An American Legal Institute project is working on a restatement of insurance liability law.
The late Justice Antonin Scalia, in a February 2015 dissent, wrote: “Over time, the restatements’ authors have abandoned the mission of describing the law and have chosen instead to set forth their aspirations for what the law ought to be.”
Restatements are “clear formulations of common law and its statutory elements or variations,” reflecting “the law as it presently stands or as it might plausibly be stated by a court,” the ALI, an organization of academics, lawyers, judges and other legal professionals, said.
Reporters and legal experts charged with bringing draft proposals to the ALI, its advisers and consultants, have been working on a restatement of insurance liability law for nearly two years.
Glenn Lammi, chief counsel of the Washington Legal Foundation, has raised deep concerns over the ALI’s copyright restatement project, centered on fears it may be rewriting the law.
Lammi’s key concerns center on the fact that copyright law has its basis in a federal statute and Congress is working on legislation. That restatement process, ongoing for some years, appears stalled, with no further discussion planned until November.
“It is unclear why the ALI's copyright restatement project has seemingly stalled,” Lammi said, adding that he could not speak on the insurance law process as the foundation has not studied it in depth.
The work done so far was slated to be discussed last week at the body’s annual general meeting.
But a final restatement may not be adopted in full at the meeting, John DiMugno, a California-based insurance law expert and a member of ALI’s consultative group on the insurance project, said.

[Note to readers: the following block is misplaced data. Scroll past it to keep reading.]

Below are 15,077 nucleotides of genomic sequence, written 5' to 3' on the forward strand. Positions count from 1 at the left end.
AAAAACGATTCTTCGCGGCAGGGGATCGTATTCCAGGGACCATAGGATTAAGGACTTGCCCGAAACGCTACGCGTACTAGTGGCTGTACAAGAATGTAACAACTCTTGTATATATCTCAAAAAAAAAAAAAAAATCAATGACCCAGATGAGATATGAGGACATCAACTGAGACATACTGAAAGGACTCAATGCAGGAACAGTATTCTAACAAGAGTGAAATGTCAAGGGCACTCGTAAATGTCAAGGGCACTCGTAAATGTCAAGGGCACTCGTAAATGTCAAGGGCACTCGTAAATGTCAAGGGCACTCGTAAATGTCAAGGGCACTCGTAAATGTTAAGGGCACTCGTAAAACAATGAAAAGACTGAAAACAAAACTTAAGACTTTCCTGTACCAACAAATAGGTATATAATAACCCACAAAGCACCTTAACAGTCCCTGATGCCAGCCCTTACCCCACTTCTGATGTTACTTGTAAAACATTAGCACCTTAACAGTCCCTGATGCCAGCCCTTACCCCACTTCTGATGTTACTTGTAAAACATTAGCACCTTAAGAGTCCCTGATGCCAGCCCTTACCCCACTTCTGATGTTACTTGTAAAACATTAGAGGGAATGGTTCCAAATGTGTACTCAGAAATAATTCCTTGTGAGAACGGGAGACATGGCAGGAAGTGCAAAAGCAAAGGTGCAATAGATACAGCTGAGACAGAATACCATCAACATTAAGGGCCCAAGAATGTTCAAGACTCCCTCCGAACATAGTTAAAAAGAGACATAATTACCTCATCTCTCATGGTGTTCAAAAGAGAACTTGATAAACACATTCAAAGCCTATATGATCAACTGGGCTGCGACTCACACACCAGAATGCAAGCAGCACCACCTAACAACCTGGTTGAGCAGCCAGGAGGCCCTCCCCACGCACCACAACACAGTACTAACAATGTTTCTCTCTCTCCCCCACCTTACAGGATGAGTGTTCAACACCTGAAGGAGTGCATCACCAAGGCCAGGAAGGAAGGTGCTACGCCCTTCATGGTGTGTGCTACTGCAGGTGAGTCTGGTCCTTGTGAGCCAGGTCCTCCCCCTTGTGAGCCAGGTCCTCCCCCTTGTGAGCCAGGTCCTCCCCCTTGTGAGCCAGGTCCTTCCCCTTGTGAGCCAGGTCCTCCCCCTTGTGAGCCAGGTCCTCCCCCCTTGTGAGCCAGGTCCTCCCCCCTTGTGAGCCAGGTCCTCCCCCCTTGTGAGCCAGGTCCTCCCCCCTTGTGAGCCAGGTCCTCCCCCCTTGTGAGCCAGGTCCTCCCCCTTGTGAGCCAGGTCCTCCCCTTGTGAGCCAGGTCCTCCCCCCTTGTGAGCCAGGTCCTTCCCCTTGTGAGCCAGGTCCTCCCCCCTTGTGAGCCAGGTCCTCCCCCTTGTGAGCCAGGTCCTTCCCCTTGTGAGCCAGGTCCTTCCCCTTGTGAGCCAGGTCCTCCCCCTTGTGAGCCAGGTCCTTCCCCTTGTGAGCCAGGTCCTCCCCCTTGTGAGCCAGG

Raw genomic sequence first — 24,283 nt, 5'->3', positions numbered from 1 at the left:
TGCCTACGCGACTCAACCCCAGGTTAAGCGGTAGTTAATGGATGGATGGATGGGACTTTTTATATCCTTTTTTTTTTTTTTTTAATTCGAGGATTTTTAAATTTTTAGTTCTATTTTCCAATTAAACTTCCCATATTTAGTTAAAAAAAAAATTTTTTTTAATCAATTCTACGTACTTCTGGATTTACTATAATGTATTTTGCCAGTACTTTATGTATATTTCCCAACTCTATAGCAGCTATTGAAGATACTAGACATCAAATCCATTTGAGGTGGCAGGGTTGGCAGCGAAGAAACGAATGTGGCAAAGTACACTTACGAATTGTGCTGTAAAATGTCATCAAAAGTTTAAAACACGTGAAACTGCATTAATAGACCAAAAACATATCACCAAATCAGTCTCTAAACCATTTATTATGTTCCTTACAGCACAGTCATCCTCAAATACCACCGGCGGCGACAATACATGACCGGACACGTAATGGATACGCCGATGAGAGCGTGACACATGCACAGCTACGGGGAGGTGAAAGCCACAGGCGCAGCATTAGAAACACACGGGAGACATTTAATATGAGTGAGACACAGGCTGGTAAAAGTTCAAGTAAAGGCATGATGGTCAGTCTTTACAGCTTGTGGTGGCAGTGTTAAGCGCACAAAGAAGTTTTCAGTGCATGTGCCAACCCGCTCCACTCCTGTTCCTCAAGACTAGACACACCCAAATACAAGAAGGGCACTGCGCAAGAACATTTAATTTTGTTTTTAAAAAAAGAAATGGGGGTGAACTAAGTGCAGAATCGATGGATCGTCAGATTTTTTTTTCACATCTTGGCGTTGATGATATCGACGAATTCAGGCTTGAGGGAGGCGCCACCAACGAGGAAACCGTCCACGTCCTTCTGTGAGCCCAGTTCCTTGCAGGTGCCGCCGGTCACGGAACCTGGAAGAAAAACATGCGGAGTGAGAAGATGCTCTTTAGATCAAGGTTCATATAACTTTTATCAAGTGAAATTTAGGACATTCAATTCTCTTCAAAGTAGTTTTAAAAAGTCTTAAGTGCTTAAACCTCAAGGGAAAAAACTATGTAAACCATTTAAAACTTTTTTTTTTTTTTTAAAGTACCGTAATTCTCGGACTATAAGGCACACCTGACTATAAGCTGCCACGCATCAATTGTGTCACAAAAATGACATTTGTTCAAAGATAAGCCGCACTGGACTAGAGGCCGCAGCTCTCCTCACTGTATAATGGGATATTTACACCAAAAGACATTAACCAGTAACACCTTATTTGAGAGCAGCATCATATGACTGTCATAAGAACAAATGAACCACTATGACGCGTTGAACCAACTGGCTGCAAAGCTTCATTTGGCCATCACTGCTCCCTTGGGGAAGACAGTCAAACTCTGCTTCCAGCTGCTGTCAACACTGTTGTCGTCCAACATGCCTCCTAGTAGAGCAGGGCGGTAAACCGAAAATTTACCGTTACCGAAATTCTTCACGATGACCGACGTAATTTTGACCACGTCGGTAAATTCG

DiMugno said it is a legitimate concern the ALI process may lead to its restatements being regarded as law in courtrooms across the country, rather than clarifying what already exists.
But, DiMugno told Illinois Business Daily, “insurance law is state-based, there is significant conflict” in the law as developed in the different states.
“Most states outside of the largest commercial (insurance) states do not have a large body” of common law," DiMugno said.
Some issues related to insurance law might not even have been addressed by the courts in those smaller states, for example Maine.
In short, the ALI’s final report, in a complicated area like insurance where there may be variances across states, can be hugely helpful to courts across the country, but there can be a “tendency to think that’s the rule,” said DiMugno.
But, DiMugno said, “restatement is not just the product of just two reporters (legal experts), it’s a collaborative process.”
ALI has advisers, consultants and, in this case, the insurance industry has plenty of input into the project. “It advocates quite vigorously,” DiMugno said.
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